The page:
In the wake of the Great East Japan Earthquake, even at the most dreadful and chaotic of times, the Self Defense Force officers couldn't ignore the photographs and albums that they saw among the debris. Despite being peripheral objects, they were symbolic of the lives of those affected by the disaster. Many of us were touched by the scenes we witnessed on television as local people, having returned to their homes after the flood warning was lifted, searched first and foremost for their photographs among the debris.
Fujifilm has long been committed to the evolution of photography, and as we observed how photographs — our products — offered comfort to those in need, we felt the need to consider:
Naturally, we all began to reflect on that question.
Shortly after the earthquake we began to receive inquiries as to how to remove mud from photographs. The journalists working in the affected areas began to inform us that the local people had no idea how to deal with damaged photographs. Responding to their urgent needs, on March 24 we added a section to our website called "How to treat photographs exposed to muddy water."The manual was based upon our experiences during the record-breaking rainfall in the Tokai Region that had occurred 11 years earlier; however we could only address how to clean photographs that had been soaked by rainwater.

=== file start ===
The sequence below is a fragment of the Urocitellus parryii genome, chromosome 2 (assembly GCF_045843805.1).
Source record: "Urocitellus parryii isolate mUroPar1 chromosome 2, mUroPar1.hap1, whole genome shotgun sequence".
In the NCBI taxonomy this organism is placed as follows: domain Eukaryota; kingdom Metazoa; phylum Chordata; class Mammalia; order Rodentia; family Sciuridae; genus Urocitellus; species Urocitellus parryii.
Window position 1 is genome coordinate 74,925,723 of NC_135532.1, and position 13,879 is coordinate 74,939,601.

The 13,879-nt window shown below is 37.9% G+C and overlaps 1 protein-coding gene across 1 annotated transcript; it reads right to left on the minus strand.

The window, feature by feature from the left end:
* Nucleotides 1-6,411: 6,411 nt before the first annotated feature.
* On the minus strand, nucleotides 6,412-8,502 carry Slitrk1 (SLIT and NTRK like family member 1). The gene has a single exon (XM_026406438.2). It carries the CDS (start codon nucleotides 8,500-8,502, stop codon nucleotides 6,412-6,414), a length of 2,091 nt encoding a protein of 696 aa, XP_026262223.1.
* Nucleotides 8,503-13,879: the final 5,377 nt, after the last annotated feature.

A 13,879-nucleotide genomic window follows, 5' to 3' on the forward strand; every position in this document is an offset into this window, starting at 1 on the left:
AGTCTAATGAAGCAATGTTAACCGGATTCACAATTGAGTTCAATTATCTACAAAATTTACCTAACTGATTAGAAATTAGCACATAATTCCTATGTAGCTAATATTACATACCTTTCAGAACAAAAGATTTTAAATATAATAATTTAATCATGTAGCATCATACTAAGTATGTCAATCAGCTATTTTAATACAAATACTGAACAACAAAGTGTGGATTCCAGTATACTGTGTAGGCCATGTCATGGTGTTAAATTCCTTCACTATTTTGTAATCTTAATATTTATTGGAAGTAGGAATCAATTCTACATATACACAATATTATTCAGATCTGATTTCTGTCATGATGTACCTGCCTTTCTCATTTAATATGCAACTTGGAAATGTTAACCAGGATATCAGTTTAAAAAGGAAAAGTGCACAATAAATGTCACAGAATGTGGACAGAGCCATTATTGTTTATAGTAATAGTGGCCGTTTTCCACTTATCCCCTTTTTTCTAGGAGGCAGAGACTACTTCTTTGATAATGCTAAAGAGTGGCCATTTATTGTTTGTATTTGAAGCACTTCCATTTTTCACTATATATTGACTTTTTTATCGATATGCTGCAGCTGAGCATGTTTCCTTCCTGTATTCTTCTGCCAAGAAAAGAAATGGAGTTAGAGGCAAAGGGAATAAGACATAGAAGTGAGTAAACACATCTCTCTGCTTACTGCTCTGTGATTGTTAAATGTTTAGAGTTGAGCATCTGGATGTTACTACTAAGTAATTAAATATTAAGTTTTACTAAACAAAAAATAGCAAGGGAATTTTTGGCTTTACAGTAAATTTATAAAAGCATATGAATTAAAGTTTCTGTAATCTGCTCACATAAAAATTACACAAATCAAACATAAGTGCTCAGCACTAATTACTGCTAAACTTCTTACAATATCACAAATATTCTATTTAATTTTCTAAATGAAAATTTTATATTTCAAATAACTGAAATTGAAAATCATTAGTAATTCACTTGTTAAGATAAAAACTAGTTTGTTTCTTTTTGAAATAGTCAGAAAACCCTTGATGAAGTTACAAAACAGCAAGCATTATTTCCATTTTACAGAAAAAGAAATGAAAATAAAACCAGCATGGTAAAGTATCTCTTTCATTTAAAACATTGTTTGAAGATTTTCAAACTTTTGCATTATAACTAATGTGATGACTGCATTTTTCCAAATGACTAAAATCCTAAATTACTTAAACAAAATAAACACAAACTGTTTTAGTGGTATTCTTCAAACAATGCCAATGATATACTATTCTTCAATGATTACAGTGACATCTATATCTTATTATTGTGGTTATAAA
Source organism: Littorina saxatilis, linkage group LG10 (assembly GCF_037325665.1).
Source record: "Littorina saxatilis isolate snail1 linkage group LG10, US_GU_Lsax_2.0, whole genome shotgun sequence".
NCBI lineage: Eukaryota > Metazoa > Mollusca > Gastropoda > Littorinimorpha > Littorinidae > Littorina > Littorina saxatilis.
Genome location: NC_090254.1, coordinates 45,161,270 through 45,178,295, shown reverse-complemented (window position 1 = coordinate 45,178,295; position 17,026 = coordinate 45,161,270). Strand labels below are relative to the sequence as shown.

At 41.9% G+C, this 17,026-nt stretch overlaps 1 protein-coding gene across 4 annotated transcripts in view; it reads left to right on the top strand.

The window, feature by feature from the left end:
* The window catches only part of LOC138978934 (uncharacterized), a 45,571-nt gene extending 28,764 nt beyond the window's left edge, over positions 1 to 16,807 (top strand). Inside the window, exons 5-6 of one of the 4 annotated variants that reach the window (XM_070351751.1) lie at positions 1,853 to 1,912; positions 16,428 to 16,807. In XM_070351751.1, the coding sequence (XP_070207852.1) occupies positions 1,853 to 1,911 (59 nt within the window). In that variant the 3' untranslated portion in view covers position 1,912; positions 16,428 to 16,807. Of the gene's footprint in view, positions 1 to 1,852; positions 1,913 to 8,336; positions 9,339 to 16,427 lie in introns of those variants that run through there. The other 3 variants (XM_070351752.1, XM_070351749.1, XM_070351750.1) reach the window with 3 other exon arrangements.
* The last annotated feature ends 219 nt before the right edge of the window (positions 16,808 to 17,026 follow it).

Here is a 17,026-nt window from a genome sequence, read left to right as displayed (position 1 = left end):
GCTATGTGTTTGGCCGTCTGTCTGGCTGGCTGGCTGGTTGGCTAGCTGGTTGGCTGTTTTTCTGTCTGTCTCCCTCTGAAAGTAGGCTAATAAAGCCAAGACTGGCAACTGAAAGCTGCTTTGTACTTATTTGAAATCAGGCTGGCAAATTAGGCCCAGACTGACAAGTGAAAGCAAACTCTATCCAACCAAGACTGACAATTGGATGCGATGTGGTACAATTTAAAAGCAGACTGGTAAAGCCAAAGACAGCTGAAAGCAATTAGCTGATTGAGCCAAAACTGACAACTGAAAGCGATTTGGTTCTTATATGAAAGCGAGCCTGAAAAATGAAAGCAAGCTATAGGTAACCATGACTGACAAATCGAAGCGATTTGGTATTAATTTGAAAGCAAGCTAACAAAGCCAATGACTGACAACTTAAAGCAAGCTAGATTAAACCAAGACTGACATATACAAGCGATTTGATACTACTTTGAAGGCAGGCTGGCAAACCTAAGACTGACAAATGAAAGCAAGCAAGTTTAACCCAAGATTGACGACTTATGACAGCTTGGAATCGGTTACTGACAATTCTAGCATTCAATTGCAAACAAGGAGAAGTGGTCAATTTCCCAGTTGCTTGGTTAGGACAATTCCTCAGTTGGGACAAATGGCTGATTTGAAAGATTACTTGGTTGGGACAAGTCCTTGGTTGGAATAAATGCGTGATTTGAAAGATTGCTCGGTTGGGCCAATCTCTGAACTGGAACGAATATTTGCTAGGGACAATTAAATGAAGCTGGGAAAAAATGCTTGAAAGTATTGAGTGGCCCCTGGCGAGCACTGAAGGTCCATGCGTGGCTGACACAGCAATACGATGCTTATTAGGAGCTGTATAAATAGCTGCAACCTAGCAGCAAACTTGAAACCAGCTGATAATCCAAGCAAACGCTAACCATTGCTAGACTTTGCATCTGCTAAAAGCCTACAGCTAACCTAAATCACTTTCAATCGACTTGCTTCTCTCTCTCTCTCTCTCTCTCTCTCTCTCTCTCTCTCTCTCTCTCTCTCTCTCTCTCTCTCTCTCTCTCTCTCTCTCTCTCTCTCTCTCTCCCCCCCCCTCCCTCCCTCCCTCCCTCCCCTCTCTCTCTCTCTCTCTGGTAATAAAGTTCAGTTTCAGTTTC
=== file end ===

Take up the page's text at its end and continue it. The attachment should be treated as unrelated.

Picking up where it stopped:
It was imperative for Fujifilm to examine the effect of such damage. We brought seawater to our Kanagawa Factory Ashigara Site and created our own muddy water to conduct experiments to see how different print types and storage methods influenced the amount of damage. We analyzed more than 60 hypotheses in order to provide the information required to meet the diverse requirements of those in need.
We constantly updated our website as our experiments produced new results, and we began to receive a variety of feedback: "Thank you for such useful information," "Photographs are our treasures," and "I've realized the beauty of gelatin silver prints." The messages acted as encouragement and we later saw other comments online saying that because of the prints, people had been able to keep their memories intact. Such comments further inspired our internal discussions, and we started to become anxious to see the photographs that had been damaged by the tsunami.
To find out the truth, we had to visit the Tohoku Region and see for ourselves.